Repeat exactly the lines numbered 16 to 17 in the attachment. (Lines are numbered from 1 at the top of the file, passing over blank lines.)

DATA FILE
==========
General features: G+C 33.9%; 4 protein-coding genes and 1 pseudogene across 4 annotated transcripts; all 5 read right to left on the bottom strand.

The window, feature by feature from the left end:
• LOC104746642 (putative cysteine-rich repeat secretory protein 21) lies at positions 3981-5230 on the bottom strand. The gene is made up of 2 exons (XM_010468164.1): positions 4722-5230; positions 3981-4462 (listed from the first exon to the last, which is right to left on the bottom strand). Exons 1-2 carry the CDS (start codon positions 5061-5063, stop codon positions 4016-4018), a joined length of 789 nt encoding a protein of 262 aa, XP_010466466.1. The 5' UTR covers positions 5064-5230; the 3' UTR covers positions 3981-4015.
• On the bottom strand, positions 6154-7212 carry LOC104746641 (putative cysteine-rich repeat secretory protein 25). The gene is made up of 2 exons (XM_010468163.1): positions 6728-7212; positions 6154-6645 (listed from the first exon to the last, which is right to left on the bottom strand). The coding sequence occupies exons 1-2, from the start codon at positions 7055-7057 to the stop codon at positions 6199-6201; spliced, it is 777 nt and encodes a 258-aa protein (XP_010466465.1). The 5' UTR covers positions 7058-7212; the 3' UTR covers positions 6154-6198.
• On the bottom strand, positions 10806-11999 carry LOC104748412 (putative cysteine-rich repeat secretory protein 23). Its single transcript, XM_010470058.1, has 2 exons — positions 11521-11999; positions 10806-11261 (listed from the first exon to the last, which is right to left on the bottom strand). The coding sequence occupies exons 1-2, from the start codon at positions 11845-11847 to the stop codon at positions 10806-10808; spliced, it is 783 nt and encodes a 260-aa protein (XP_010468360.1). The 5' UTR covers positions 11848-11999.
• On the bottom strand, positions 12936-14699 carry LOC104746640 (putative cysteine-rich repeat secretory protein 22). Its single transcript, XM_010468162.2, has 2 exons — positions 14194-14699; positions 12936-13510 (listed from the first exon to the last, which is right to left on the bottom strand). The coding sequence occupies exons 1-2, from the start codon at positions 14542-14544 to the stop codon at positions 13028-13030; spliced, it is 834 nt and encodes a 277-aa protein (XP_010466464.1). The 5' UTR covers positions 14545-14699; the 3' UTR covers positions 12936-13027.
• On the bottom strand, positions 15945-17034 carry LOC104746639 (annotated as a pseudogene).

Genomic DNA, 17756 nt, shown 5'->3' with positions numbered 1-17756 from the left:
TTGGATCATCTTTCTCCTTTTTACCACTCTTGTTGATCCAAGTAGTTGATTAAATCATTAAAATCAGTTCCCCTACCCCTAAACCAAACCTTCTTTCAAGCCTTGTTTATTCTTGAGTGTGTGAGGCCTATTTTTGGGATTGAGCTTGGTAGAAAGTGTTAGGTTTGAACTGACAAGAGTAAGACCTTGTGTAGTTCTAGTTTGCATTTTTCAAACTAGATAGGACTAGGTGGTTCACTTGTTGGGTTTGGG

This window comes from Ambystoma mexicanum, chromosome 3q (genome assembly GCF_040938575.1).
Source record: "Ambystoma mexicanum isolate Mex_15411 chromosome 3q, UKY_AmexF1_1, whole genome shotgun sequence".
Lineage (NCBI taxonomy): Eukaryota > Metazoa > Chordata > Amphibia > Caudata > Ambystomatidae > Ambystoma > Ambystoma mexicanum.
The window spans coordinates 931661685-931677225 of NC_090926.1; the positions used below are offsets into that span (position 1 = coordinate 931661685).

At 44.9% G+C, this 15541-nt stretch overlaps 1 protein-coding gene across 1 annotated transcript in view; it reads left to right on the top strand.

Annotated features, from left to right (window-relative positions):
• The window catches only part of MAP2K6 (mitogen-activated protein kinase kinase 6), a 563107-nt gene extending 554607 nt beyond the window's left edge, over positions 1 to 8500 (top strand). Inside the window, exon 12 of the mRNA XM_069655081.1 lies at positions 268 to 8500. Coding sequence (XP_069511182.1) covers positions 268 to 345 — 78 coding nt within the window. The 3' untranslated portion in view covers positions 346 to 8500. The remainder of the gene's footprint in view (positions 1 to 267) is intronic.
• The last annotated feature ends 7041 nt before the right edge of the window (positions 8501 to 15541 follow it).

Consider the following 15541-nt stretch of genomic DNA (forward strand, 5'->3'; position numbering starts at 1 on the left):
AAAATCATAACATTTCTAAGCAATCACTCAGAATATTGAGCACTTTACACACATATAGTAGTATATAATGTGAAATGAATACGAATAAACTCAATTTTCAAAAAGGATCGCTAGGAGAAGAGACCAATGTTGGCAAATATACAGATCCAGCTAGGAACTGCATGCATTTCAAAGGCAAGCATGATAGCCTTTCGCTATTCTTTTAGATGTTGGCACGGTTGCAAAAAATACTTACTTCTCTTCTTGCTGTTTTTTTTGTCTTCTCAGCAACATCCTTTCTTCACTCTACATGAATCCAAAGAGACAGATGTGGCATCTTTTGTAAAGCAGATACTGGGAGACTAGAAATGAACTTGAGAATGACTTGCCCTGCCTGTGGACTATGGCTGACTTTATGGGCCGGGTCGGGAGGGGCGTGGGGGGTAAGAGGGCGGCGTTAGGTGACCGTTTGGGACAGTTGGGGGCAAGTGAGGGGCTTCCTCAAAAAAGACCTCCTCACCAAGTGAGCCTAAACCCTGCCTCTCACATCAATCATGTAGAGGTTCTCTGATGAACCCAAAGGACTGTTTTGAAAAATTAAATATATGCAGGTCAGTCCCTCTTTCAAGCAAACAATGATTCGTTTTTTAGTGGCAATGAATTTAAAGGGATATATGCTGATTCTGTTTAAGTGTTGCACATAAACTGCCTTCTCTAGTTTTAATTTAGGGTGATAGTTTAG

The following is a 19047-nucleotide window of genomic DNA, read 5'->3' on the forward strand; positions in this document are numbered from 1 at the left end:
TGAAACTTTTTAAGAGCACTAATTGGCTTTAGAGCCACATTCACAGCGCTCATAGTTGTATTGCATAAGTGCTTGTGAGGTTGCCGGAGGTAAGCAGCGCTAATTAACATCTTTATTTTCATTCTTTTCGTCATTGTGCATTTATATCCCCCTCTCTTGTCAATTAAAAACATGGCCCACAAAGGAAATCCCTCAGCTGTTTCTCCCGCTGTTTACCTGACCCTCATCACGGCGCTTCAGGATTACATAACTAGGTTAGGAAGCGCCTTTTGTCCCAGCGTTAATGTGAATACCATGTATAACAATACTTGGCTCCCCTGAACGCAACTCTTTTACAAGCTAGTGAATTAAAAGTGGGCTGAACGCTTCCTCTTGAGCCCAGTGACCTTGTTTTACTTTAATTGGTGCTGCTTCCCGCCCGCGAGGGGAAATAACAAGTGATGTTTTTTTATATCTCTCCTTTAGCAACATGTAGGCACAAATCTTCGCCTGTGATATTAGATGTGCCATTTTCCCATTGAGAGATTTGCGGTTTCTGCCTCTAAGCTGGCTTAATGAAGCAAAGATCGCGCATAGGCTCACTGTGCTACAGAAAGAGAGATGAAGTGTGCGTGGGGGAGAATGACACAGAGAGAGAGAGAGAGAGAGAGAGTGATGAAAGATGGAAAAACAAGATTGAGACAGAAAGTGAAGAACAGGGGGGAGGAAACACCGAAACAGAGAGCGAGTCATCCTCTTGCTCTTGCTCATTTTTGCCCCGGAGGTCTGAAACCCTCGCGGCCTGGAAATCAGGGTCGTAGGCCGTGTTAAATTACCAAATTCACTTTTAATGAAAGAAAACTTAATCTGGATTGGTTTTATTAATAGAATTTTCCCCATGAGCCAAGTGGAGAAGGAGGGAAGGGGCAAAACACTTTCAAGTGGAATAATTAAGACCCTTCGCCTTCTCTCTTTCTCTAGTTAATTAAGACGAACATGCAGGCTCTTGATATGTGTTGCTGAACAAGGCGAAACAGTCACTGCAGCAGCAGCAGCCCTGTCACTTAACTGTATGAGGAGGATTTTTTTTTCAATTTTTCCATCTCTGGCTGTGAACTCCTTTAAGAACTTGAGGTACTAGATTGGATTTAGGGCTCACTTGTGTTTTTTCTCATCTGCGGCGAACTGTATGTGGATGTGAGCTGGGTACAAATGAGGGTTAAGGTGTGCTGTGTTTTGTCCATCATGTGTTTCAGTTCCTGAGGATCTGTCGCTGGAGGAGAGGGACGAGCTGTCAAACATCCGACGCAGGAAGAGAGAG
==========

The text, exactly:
• The window catches only part of MAP2K6 (mitogen-activated protein kinase kinase 6), a 563107-nt gene extending 554607 nt beyond the window's left edge, over positions 1 to 8500 (top strand). Inside the window, exon 12 of the mRNA XM_069655081.1 lies at positions 268 to 8500. Coding sequence (XP_069511182.1) covers positions 268 to 345 — 78 coding nt within the window. The 3' untranslated portion in view covers positions 346 to 8500. The remainder of the gene's footprint in view (positions 1 to 267) is intronic.
• The last annotated feature ends 7041 nt before the right edge of the window (positions 8501 to 15541 follow it).